The government of Indonesia, with the support of Green Climate Fund, Conservation International, and Konservasi Indonesia, announced a new model for ocean conservation and fisheries management in Indonesia. The model, called Blue Halo S Initiative, is the first ever integrated marine protection and sustainable fishery management approach designed to fund itself over time.
The Blue Halo S was introduced at the Tri Hita Karana Forum, the sustainability G20 side event and the Ocean 20 conference, an ocean-focused meeting of the G20 Leaders’ Summit being held this week in Bali, Indonesia. The initiative aims to mobilize US$30 billion in catalytic and commercial capital to support SDG-linked projects.
“Indonesia is fully committed to leading on climate change through integrate ecosystem protection and fishery production. Blue Halo S supports a resilient ocean economy in Indonesia by better aligning ecological and economic incentives,” said Luhut Binsar Pandjaitan, coordinating minister for maritime and investment affairs.
Blue Halo S integrates two elements of marine management often seen as being at odds: environmental protection and economic production. Under the Blue Halo S initiative, the economic benefits of sustainable marine resources development are reinvested in environmental protection, which in turn bolsters the natural resources which supporting commercial production.
This “protection-production” framework is the foundation for the Blue Halo S approach.
Sakti Wahyu Trenggono, minister of marine affairs and fisheries, said: “Our marine protected areas, as restricted conservation areas, provide important environmental and ecological services. Well-managed conservation areas improve ocean health and create economic opportunities for local communities.”
“There is a critical need to conserve ocean ecosystems and biodiversity while building a thriving and more sustainable livelihood opportunities for local communities. Blue Halo S approach serves as a blueprint for enabling these things to thrive together,” said M. Sanjayan, chief executive officer, Conservation International.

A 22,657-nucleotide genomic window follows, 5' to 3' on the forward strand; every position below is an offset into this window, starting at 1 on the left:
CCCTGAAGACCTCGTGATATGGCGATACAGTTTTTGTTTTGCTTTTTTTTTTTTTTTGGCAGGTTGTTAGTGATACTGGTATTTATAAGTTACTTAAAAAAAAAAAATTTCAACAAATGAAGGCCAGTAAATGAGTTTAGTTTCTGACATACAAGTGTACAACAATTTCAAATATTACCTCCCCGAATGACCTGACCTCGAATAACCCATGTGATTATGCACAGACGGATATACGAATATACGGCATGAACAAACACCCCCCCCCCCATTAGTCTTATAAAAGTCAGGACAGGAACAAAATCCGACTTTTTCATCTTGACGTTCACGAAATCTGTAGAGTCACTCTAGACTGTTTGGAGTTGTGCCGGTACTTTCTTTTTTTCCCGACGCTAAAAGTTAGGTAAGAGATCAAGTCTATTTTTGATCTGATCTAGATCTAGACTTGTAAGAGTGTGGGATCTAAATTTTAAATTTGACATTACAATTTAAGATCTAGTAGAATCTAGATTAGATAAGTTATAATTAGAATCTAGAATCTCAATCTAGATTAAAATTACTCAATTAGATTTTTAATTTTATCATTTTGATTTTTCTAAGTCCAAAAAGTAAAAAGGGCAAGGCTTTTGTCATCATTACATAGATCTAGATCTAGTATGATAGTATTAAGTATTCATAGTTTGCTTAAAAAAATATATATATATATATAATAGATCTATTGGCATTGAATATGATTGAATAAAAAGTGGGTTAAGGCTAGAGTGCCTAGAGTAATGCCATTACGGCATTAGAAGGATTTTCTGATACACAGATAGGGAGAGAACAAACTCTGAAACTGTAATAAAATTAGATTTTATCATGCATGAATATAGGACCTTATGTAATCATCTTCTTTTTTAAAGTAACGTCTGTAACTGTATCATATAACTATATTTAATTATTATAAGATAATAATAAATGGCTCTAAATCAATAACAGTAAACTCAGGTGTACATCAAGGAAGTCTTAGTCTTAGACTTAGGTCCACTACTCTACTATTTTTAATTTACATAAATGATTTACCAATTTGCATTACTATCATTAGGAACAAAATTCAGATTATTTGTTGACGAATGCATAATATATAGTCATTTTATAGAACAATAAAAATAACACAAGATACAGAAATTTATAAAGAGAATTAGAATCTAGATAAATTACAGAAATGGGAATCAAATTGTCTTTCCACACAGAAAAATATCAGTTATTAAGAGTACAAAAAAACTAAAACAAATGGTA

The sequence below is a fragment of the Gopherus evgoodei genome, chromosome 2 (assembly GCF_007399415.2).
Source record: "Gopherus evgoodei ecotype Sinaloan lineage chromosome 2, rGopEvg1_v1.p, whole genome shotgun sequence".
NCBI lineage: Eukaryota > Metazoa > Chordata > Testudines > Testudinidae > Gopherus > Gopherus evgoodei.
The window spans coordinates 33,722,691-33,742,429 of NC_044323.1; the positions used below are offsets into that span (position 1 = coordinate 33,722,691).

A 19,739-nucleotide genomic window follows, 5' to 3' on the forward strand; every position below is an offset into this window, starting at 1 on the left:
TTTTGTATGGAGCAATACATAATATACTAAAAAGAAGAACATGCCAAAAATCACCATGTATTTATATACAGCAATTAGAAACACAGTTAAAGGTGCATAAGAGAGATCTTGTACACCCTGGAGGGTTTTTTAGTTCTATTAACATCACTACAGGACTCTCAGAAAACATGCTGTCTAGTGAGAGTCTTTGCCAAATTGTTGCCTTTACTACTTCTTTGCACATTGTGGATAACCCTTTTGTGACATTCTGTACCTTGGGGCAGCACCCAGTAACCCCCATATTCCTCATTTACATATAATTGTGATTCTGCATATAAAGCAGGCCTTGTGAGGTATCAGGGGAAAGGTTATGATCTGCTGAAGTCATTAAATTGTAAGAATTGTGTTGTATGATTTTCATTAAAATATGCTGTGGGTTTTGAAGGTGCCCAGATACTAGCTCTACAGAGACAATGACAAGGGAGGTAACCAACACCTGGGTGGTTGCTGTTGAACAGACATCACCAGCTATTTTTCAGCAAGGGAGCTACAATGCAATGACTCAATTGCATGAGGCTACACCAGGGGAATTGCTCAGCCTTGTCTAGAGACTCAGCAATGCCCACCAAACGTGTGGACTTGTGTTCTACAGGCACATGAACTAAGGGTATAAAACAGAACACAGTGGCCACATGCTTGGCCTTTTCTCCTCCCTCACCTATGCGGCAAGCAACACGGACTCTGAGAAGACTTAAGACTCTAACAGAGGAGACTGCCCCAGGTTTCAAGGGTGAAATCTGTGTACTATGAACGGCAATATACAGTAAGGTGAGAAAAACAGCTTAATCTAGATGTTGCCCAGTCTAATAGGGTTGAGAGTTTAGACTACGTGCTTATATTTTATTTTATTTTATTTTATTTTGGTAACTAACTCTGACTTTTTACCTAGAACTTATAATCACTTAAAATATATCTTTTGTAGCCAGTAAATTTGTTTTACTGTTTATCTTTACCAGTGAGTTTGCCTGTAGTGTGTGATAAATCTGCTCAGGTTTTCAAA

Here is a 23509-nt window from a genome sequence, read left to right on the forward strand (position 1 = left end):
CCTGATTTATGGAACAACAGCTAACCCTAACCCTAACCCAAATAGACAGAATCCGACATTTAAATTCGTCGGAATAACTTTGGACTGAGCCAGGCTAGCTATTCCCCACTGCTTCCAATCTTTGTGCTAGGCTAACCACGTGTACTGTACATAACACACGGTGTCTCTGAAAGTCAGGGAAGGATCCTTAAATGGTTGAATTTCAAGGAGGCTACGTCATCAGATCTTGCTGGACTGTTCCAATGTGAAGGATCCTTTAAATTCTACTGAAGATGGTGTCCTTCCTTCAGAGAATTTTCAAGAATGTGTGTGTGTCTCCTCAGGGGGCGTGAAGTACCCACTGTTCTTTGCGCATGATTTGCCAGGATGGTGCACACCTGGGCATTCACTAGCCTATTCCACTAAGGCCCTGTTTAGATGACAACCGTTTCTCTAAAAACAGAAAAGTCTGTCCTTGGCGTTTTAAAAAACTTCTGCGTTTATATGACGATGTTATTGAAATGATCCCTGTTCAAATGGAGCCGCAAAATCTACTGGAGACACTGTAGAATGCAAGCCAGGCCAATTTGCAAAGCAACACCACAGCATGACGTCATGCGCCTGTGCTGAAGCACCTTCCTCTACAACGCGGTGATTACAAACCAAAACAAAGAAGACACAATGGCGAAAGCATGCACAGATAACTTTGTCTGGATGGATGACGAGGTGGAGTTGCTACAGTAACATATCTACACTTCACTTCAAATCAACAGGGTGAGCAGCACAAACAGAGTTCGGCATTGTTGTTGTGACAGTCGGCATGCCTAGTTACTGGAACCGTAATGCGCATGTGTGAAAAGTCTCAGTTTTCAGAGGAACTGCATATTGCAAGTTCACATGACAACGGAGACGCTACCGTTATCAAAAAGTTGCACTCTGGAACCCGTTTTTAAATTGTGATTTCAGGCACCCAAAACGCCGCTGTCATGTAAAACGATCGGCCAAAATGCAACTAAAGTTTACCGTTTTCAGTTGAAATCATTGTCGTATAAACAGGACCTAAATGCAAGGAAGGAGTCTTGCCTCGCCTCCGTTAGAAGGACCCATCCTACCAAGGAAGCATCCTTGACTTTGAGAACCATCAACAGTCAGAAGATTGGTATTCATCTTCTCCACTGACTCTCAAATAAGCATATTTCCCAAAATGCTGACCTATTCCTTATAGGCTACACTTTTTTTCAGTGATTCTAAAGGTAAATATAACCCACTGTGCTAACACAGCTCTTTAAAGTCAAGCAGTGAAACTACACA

The Blue Halo S is supported through a blended finance approach, which seeks to mobilize strategic public and philanthropic funding to catalyze private investment in ocean conservation and sustainable development.
Indonesia’s Coordinating Ministry of Maritime and Investment Affairs and Ministry of Marine and Fisheries will lead the implementation of the blended finance model for Blue Halo S, overseeing activities across policy, and innovative finance.
Green Climate Fund (GCF) November 13 announced the approval of Project Preparation Facility (PPF), in the amount of almost US$1.5 million, that will prepare the groundwork for the Blue Halo S work in Indonesia. The preparation of this GCF funding proposal will be coordinated by Conservation International which will contribute US$350,000 to co-finance the project preparation.
Blue Halo S aims to raise over US$300 million from GCF and other sources for a
blended financing scheme, consisting of a grant facility for Blue Ecosystem Adaptation Mechanism (BEAM) and a Blue Bond, to be developed together with the government of Indonesia.
“This highly innovative initiative will serve as a model for sustainable ocean conservation and fisheries management. It is an example of what can be achieved by working in partnership and clearly shows the halo effect – that environmental protection and economic production need not be mutually exclusive,” said Yannick Glemarec, executive director of the Green Climate Fund.
The Blue Halo S management approach will be piloted in the Fishery Management Area 572 located in the western part of Sumatra. Pilot activities include investments in protection and rehabilitation of blue carbon ecosystems, support for marine protected area expansion and management, sustainable fisheries management, and inclusive blue economy development all of which are expected to contribute toward enhanced climate mitigation, adaptation, and resilience.
“Indonesia has long been a leader in ocean protection, so we are glad to see the BLUE HALO S framework being piloted here,” said Meizani Irmadhiany, senior vice president
and executive chair, Konservasi Indonesia. “The model is very scalable and replicable, so we’re optimistic that it could be adapted for marine ecosystems in other regions of the world in the future, too.”
Photo credit: Indonesian government.